Letting Go of Your Therapist and Other Losses

What shall we do about the people beyond reach? I’m talking about those we’ve lost through broken friendship and fractured romance; death and the end of therapy.

September is now autumn. Never a fan of descending leaves, I’m not a fall guy in any sense, nature’s signal of the close of things.

Soon comes the small tragedy of every baseball season’s autumn-end, a loss to mimic all the others. No less than a Yale English Professor, Bart Giamatti, captured this untimely time of year:

Baseball breaks your heart. It is designed to break your heart. The game begins in the spring, when everything else begins again, and it blossoms in the summer, filling the afternoons and evenings, and then as soon as the chill rains come, it stops and leaves you to face the fall all alone. You count on it, rely on it to buffer the passage of time, to keep the memory of sunshine and high skies alive, and then just when the days are twilight, when you need it most, it stops.

Our species loses much of value: parents, friends, and youthful bloom; the cartilage in our knees, favorite pens, and jewelry. Therapists who helped us and with whom we had an erotic transference so much like love it might have been an early-stage, “too good to be true” version of the thing itself.

Thoughts return to the peopled world more than mislaid writing tools and bracelets. Here are the ones we meet and speak with and those who live in memory. Let’s talk about the latter, persistent missing partners in imaginary conversations.

Their posthumous life is in us because it is not outside of us. Were the beloved nearby we could touch and share. We could watch, know. An internet search offers little. Some are living, but estranged or unavailable; occupied elsewhere. Others no longer of this world. Why are they often so difficult to get over?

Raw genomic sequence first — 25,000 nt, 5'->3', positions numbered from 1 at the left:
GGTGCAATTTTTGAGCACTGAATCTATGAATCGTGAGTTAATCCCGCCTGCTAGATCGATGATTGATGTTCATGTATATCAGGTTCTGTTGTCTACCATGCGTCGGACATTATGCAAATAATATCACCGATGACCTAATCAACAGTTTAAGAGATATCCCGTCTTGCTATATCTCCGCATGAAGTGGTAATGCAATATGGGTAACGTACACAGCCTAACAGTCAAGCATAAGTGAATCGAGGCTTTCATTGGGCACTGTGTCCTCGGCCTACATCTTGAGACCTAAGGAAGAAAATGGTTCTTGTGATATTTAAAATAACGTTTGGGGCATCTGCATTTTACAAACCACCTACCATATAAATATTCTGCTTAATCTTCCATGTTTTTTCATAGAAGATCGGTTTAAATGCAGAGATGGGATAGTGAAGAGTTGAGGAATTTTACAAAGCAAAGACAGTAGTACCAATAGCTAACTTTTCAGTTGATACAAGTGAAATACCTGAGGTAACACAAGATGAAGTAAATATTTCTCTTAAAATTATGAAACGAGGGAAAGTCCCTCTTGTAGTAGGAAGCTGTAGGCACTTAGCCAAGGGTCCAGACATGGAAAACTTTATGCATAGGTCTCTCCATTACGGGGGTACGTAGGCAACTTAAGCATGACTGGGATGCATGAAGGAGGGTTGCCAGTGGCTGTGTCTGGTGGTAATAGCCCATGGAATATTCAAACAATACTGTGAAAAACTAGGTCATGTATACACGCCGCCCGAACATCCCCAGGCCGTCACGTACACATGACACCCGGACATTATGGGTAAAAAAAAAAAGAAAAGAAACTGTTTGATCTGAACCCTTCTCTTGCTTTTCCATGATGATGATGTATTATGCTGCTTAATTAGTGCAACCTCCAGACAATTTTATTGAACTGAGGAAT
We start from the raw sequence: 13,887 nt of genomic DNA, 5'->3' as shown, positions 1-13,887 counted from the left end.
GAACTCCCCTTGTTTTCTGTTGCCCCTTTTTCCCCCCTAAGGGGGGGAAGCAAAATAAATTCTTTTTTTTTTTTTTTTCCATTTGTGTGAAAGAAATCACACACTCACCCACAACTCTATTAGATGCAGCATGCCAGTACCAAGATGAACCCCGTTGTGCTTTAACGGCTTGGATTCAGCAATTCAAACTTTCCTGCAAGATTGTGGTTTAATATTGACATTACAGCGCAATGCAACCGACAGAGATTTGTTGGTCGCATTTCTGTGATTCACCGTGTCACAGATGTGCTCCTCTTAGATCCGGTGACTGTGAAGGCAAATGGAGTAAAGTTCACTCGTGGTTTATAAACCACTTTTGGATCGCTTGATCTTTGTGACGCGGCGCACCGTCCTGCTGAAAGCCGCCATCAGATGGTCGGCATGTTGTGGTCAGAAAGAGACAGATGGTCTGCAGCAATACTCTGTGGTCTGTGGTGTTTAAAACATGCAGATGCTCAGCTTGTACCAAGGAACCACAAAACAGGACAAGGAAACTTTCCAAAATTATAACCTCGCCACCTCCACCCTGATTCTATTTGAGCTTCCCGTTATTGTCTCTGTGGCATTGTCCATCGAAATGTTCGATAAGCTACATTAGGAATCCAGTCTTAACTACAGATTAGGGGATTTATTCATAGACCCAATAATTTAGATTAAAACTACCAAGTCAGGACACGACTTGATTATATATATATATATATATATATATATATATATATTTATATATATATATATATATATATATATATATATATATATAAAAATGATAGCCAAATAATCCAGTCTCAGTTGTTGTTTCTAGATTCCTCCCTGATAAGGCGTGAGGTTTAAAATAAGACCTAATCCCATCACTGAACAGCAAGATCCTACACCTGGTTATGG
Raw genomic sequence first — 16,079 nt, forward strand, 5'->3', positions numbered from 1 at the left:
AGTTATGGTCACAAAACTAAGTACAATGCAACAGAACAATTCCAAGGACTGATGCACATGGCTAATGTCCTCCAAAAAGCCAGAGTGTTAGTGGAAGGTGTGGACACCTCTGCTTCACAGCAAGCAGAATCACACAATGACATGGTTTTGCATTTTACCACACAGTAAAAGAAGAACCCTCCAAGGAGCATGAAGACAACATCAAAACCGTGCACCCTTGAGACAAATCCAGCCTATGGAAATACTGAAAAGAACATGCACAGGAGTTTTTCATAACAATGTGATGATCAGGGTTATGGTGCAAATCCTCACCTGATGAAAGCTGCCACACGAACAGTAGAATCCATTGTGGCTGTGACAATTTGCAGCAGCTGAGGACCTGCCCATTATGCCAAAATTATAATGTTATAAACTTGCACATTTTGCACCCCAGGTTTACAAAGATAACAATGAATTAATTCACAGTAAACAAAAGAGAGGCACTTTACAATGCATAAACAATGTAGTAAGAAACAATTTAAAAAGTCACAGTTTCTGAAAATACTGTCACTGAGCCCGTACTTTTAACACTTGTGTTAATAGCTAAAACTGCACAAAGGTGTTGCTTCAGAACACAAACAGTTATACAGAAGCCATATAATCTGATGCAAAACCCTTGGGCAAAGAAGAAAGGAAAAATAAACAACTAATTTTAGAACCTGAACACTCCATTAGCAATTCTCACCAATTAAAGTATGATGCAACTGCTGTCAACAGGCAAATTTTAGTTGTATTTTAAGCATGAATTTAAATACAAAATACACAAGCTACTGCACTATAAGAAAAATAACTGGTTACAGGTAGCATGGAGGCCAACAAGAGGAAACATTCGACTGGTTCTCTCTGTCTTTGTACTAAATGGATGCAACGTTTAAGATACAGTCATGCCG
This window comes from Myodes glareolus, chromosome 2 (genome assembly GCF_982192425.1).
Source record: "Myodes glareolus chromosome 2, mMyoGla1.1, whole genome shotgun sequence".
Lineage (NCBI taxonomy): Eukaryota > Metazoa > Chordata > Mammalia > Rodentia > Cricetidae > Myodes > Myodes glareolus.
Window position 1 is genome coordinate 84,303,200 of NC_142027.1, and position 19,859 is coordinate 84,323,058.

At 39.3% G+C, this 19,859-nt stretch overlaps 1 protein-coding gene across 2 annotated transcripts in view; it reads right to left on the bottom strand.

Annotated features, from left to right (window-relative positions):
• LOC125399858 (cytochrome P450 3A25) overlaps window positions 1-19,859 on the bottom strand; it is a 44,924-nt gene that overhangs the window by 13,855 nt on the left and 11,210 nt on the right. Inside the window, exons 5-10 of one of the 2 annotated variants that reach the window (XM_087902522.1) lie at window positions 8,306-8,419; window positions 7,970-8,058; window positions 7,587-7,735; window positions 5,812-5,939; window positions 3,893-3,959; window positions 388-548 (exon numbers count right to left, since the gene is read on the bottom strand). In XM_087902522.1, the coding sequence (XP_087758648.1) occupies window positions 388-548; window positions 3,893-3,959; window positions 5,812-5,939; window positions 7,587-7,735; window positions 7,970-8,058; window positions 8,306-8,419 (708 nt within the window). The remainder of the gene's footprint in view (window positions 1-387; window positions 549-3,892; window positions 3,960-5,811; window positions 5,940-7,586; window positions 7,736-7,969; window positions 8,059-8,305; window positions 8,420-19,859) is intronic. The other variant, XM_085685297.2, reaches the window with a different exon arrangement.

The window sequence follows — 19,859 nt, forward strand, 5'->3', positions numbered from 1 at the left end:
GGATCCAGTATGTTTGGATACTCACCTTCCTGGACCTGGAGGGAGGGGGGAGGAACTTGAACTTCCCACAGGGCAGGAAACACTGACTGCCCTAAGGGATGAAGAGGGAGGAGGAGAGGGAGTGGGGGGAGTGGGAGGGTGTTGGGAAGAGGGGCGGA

Therapeutic wisdom — a knowledge I relied upon — points to insufficient or postponed grieving of normal losses. Counselors also deal with a specialized version of this problem when erotic transference refuses to disappear. They help the client to recognize their affection and idealization of the counselor as a kind of mistaken identity. He is not their father and, by working out the feelings about the dead parent, the therapist becomes the smaller man he is, not a stand-in on a parental pedestal. The spell breaks, a solution that works except when it doesn’t.

Mourning is essential for everyone, but for many an imprint of the departed remains. We are creatures whose flesh craves the tattoo artist’s needle, a polished steel stylus inscribing a name on the heart.

Take grieving for what it is: an emotional expression of bereavement intended to reconnect us with the world. Not a resumption of life with all wholeness restored. The ache dissipates, but not every wound vanishes.

Recognize this. On the killing fields of today’s wartime, dying soldiers cry for the same person their distant predecessors did before the walls of Troy: mother.

Were mourning 100% successful in erasing the hurt, some of our memories would also disappear. In effective lamentation they diminish, blur, or fade; unless you are so gifted or cursed to relive the bygone like a video rerun.

Bloggers and their readers write about the long-abiding soft-spot for the therapist or an inability to find a love comparable to the idealized counselor. And how many carry a hope of reunion with the absent romantic other (at least in heaven); another chance or a final meeting with a mother or brother or misplaced-lover to say what was unsaid, receive what was never heard, or listen to what was heard before — once more: a “last moment” last moment memory designed to be lasting — beating the door to its bang.

Who would turn down another day with a beloved parent, long deceased? What would happen? I can tell you my imagination of such an opportunity with my dad.

I’d break down hearing his reanimated voice. Seeing him “alive,” the same. Embracing him and on and on. The two of us said everything we needed to say in his lifetime. We shared in words the love we shared in life. There would be no extra closure of something already accomplished, as might occur with sentiments unspoken by you or to you in a past relationship.